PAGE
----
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Frequently Asked Questions about APS Answers to Questions 31-40

This FAQ is adapted with permission by the Rare Thrombotic Diseases Consortium.
Some answers were also provided by members of our Medical Advisory Committee.

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  1. What is the Lupus Anticoagulant? 
    The lupus anticoagulant is one of the antiphospholipid antibodies. It is found by measuring the time it takes for a blood sample to clot. Back to top.

  2. What is an antibody? 
    Antibodies are small proteins in the blood that help fight infections. For example, when you get the flu vaccine, your body makes antibodies against the flu virus. If you later get exposed to the flu virus, you already have antibodies ready to fight off the virus so that you don't get sick.  Back to top.

  3. Does APS cause high blood pressure? (S.P.B, MD)
    APS can indeed cause hypertension (high blood pressure), but only if there is renal involvement--that is, if clotting due to APS has resulted in circulatory problems involving the kidneys. But bear in mind that hypertension is a separate condition which affects many people, whether or not they have APS; two disorders in one person doesn't necessarily mean
    that one has caused the other.

    Uncontrolled hypertension, whether or not its cause can be traced directly to the antiphospholipid syndrome, does heighten the risk of APS complications. Anyone who has APS and high blood pressure as well should be especially careful to faithfully follow instructions for medications and regular checkups, so that both conditions are kept under control.
    Back to top. - 1/31/06 ~ S.P.B, MD

  4. Can APS antibodies wax and wane? (S.P.B, MD)
    Yes, as with other antibodies identified as factors in autoimmune disorders, levels of those playing major roles in APS--anticardiolipin (ACL) and lupus anticoagulant (LAC)--can indeed vary from time to time, sometimes (rarely) even falling so low as to be virtually undetectable.
    It's important, though, for patients (and their doctors, too) to realize that determination of these varying values, while often quite valuable, isn't the sole--or even the main--therapeutic guide. Physical examination and observation--by both patient and physician--are key. If those seem to conflict, the best course is usually heightened alertness rather than radical change in treatment.

    Another consideration is that lab tests can answer only what we ask of them. We look for ACL and LAC, because they're known to be key. But we've known about their role for only a relatively short time, less than three decades. As-yet-undiscovered factors, including other antibodies, may also play major parts. Medicine in general, and the field of autoimmune disorders in particular, has much to learn.
    Back to top. - 1/31/06 ~ S.P.B, MD

  5. My INR is low and I have re-clotted while on Coumadin. Should I take injections of LMWH until my INR is therapeutic again? (S.P.B, MD)
    The international normalized ratio, or INR, is a standard measure of protection against a tendency to form dangerous blood clots. If the anticoagulant drug Coumadin (warfarin), which is taken orally, has been prescribed but the INR doesn't rise as anticipated, the dosage will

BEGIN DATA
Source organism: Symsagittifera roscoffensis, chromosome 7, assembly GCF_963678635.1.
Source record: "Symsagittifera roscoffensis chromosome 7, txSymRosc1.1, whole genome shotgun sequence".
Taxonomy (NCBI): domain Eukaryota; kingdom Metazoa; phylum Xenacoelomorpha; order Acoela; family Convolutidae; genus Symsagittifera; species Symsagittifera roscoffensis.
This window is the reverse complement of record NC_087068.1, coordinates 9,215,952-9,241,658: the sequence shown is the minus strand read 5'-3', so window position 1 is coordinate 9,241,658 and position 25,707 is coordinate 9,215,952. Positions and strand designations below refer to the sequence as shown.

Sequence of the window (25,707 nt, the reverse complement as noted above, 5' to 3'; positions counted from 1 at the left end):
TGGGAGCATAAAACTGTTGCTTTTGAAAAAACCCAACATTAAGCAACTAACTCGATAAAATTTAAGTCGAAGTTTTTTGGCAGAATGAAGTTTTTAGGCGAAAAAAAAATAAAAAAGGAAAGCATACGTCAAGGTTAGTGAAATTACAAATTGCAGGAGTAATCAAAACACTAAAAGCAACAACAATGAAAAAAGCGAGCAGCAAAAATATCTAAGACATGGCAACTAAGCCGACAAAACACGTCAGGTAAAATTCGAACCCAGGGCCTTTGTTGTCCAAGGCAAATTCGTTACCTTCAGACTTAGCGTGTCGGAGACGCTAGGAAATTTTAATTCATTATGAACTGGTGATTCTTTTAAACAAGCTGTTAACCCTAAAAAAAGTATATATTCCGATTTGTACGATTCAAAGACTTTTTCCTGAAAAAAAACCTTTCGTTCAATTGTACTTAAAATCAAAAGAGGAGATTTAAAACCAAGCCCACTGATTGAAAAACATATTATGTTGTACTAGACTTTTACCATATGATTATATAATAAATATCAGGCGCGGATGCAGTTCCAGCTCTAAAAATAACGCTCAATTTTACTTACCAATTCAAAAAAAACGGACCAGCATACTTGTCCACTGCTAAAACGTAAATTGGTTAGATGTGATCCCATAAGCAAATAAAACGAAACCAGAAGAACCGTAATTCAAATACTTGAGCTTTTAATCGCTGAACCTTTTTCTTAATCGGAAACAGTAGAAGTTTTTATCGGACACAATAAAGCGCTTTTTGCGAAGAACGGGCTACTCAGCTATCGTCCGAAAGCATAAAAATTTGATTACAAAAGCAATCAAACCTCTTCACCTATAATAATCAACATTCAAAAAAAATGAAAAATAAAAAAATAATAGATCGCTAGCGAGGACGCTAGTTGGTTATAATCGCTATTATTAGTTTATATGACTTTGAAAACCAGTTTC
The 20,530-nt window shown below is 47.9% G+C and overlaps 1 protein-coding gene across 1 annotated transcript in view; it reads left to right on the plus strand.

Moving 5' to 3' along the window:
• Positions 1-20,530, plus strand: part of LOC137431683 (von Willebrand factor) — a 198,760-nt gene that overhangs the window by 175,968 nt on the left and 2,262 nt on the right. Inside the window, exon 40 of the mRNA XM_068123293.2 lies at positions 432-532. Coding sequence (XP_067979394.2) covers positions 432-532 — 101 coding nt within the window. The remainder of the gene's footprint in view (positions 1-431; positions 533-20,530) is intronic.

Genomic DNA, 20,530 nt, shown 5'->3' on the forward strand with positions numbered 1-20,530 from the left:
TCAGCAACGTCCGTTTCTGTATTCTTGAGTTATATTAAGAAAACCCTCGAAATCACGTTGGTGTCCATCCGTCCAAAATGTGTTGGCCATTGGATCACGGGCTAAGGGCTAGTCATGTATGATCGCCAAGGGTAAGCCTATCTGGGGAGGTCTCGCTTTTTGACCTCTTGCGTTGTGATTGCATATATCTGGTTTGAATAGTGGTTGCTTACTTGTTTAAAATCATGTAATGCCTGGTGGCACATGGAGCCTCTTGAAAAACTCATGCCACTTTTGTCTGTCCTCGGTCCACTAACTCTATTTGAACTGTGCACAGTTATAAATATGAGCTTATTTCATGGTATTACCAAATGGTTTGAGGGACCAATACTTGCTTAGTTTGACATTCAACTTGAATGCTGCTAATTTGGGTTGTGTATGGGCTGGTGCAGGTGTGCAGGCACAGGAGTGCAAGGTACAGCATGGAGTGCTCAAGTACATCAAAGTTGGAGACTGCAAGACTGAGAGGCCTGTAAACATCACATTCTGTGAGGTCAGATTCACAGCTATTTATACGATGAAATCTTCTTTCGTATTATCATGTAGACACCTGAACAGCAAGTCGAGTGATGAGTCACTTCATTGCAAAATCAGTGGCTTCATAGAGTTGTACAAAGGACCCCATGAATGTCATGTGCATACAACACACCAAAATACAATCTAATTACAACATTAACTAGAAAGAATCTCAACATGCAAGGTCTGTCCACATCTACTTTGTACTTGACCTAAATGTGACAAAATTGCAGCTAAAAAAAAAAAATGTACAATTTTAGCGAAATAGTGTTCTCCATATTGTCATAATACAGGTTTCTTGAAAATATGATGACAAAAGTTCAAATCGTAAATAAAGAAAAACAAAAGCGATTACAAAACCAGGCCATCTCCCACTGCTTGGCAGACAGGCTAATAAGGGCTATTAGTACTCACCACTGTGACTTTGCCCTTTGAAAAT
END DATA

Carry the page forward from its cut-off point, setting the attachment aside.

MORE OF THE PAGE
generally be raised. But because there's normally a wait for the higher dosage to take therapeutic effect, another anticoagulant, low molecular weight heparin (LMWH), is given by injection until the INR has risen to a protective level. If your physician has advised that you have such a series of injections, that's the reason.
    Back to top. - 3/30/06 ~ S.P.B, MD

  6. Can Coumadin/Warfarin cause liver damage? (T.L.O, MD)
    No, Coumadin or Warfarin will not cause liver damage.
    Back to top. - 3/29/06 ~ T.L.O, MD

  7. What should a Dr. do when an APS patient has an INR of 7.5 and their range is 3.5-4.0? Should they hold their Coumadin/Warfarin? Should they be given FFP or Vitamin K? (T.L.O, MD)
    It really depends; for some patients, an INR of 7.5 is just a bit high; for others, it can be fairly high-risk for bleeding. Generally they should hold or decrease their Coumadin/Warfarin dose for a day or two. FFP is only given if the patient is bleeding. Sometimes vitamin K should be administered, however, usually if there is the potential for a bleed.  For some, just holding Coumadin/Warfarin will be sufficient. Of course, it will also depend on other symptoms. Back to top. - 3/29/06 ~ T.L.O, MD

  8. What is the long term prognosis of an APS Patient? (T.L.O, MD)
    This can be pretty variable, depending on the clinical manifestations of the individual patient. Some patients do very poorly very rapidly, and others have one event and do fine on anticoagulation. One thing about this syndrome, one size does not fit all. Back to top. - 3/29/06 ~ T.L.O, MD

  9. Do you recommend INR machines for patients at home? (T.L.O, MD)
    Tough question. I think that they can work for many patients, but our healthcare system isn't set up to manage patients from home like that. Back to top. - 3/29/06 ~ T.L.O, MD

  10. What precautions would you give people who use home INR machines? (T.L.O, MD)
    For patients with APS, we run concomitant finger sticks and blood draw INR's for several measurements, to make sure that they come out pretty close over a range of results. Also, just because one meter works for one patient with APS does not mean it will work with another patient. Back to top. - 3/29/06 ~ T.L.O, MD


This FAQ is adapted with permission by the Rare Thrombotic Diseases Consortium.
Some answers were also provided by members of our Medical Advisory Committee.

Abbreviation Medical Advisory Committee Member
T.L.O, MD Thomas L. Ortel, MD, PhD
R.A.S.R, MD Robert A. S. Roubey, MD
S.P.D, MD Sheldon Paul Blau, MD
A.L, RPh Al Lodwick, RPh, MA
A.A.O, MD Adedayo A. Onitilo, MD, MSCR

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